She wanted no part of me trying to pet her and made no bones in letting me know.
The very noticeable limp and large lump on Mary’s left front leg was what caught my eye first – and then her horrible mats and the hundreds of fleas crawling all over her back.
Removing Mary from her situation became a lot easier for me. Her owner said that she had an “owie” on her leg and was giving her aspirin for it.
Fast-forward a few days later to the Fort Sill Veterinary Clinic. Mary is a pretty, white color with no mats or fleas, but she has a limp and a large lump on her leg.
She is now a much happier girl who seems so appreciative to be out of her former home.
After shots and a heartworm test, it was off to ex-ray to determine if she indeed had an old fracture.
In the span of ten minutes, the news I received changed the entire course of my life.
Looking at the ex-rays of Mary’s leg and her lungs, I was staring at one of the many faces that death has – Osteosarcomia, or bone cancer, that had already spread to her lungs.
That all familiar feeling of hopelessness crept through my body as I cried deeply into Mary’s soft fur.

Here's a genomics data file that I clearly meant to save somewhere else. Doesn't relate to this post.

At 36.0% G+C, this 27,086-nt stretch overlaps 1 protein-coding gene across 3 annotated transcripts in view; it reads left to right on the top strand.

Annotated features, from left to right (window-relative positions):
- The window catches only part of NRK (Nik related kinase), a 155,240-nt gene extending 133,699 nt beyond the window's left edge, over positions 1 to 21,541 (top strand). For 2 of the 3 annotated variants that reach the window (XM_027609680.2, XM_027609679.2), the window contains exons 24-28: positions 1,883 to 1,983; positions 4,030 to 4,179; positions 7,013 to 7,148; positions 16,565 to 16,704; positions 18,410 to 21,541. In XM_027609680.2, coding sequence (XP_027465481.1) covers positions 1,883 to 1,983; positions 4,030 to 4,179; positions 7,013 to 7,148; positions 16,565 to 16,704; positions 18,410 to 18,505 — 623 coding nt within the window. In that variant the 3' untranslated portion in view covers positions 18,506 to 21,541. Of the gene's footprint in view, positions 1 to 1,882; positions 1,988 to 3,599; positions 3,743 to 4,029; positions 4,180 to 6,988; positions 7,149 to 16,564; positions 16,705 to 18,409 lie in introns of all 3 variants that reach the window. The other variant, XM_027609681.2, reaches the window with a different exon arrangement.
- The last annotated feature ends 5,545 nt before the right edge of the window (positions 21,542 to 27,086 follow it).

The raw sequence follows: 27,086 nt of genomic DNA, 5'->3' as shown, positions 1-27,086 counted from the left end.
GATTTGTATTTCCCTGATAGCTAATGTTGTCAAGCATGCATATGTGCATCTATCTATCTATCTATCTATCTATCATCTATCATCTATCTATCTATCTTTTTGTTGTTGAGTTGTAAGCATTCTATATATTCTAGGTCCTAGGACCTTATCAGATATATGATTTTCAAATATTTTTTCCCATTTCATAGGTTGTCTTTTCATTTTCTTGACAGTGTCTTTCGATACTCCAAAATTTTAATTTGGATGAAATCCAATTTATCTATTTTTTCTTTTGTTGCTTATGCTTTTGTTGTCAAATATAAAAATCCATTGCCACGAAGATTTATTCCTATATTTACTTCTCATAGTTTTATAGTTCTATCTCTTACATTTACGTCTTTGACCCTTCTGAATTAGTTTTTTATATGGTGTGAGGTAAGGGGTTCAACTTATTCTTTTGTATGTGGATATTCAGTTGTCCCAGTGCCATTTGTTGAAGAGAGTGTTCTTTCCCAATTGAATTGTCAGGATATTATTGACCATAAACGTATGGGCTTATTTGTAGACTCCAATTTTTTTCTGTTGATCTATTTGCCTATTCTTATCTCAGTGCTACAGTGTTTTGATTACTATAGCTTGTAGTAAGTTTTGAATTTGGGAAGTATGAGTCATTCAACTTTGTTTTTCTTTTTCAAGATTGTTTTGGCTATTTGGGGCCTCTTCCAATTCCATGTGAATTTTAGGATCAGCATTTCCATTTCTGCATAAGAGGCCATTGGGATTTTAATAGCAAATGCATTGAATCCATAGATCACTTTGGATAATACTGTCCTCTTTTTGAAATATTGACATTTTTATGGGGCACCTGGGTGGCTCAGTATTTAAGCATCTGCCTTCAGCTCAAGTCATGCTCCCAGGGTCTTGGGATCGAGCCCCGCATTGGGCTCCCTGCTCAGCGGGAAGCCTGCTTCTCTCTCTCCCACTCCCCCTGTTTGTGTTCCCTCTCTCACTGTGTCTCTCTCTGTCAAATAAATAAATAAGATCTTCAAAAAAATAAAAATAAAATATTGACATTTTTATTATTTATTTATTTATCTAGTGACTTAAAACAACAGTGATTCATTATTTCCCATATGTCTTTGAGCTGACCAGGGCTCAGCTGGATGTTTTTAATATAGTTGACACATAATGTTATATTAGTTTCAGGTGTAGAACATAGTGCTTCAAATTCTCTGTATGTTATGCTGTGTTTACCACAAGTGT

Cancer is no stranger to me. Most of my adolescent childhood was spent either watching my grandmother die from cancer, or spending hours and hours in the hospital waiting room while my mom battled cancer, not once but twice, or losing my other grandmother to cancer.
The subject of cancer is something I have tried hard my adult life to stay away from.
I remember vaguely the conversation we had in the ex-ray room, except for hearing Mary could have days, weeks or months left.
No one really knows, and for right now she can be put on pain medications. I think that was the conversation we had that day.
Mary and I took each day one day at a time. I looked at each day as a blessing to celebrate her life and not think about one less day for her to be here.
I worked really hard at making good memories with Mary.
On May 9, the day after Mother’s Day, Mary let me know that it was time for her to go and that the Good Lord wanted his four-legged, furry angel back.
I knew that I had to be strong because the time had come.
There was a reason Mary came into my life – maybe to help me cope with one of my greatest fears by actually having to face it. I don’t know.
I believe that things happen for a reason and are all part of the master plan of life.